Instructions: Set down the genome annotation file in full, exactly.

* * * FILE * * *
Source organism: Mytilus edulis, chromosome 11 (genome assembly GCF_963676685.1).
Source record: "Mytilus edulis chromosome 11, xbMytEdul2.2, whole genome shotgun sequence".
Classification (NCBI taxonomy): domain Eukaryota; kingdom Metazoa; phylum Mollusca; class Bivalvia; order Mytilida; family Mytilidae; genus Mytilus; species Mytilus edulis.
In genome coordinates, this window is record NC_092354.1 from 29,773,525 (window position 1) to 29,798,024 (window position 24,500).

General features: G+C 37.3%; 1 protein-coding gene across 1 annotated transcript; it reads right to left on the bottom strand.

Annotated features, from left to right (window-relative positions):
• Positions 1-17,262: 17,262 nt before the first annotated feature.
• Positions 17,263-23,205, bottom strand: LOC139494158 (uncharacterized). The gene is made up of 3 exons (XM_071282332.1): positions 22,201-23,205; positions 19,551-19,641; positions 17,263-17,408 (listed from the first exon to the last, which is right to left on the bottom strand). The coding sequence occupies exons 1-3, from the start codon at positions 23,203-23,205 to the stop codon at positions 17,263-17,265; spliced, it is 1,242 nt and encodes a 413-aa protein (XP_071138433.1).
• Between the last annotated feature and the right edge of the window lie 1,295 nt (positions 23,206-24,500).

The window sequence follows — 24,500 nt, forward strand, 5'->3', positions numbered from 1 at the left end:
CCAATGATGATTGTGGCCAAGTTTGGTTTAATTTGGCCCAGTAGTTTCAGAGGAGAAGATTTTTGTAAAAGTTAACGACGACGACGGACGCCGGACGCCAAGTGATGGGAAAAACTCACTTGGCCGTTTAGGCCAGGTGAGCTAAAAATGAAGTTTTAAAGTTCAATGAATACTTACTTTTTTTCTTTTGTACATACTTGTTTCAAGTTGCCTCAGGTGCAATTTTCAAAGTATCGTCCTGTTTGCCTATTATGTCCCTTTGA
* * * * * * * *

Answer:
Source organism: Mytilus edulis, chromosome 11 (genome assembly GCF_963676685.1).
Source record: "Mytilus edulis chromosome 11, xbMytEdul2.2, whole genome shotgun sequence".
Classification (NCBI taxonomy): domain Eukaryota; kingdom Metazoa; phylum Mollusca; class Bivalvia; order Mytilida; family Mytilidae; genus Mytilus; species Mytilus edulis.
In genome coordinates, this window is record NC_092354.1 from 29,773,525 (window position 1) to 29,798,024 (window position 24,500).

General features: G+C 37.3%; 1 protein-coding gene across 1 annotated transcript; it reads right to left on the bottom strand.

Annotated features, from left to right (window-relative positions):
• Positions 1-17,262: 17,262 nt before the first annotated feature.
• Positions 17,263-23,205, bottom strand: LOC139494158 (uncharacterized). The gene is made up of 3 exons (XM_071282332.1): positions 22,201-23,205; positions 19,551-19,641; positions 17,263-17,408 (listed from the first exon to the last, which is right to left on the bottom strand). The coding sequence occupies exons 1-3, from the start codon at positions 23,203-23,205 to the stop codon at positions 17,263-17,265; spliced, it is 1,242 nt and encodes a 413-aa protein (XP_071138433.1).
• Between the last annotated feature and the right edge of the window lie 1,295 nt (positions 23,206-24,500).

The window sequence follows — 24,500 nt, forward strand, 5'->3', positions numbered from 1 at the left end:
CCAATGATGATTGTGGCCAAGTTTGGTTTAATTTGGCCCAGTAGTTTCAGAGGAGAAGATTTTTGTAAAAGTTAACGACGACGACGGACGCCGGACGCCAAGTGATGGGAAAAACTCACTTGGCCGTTTAGGCCAGGTGAGCTAAAAATGAAGTTTTAAAGTTCAATGAATACTTACTTTTTTTCTTTTGTACATACTTGTTTCAAGTTGCCTCAGGTGCAATTTTCAAAGTATCGTCCTGTTTGCCTATTATGTCCCTTTGA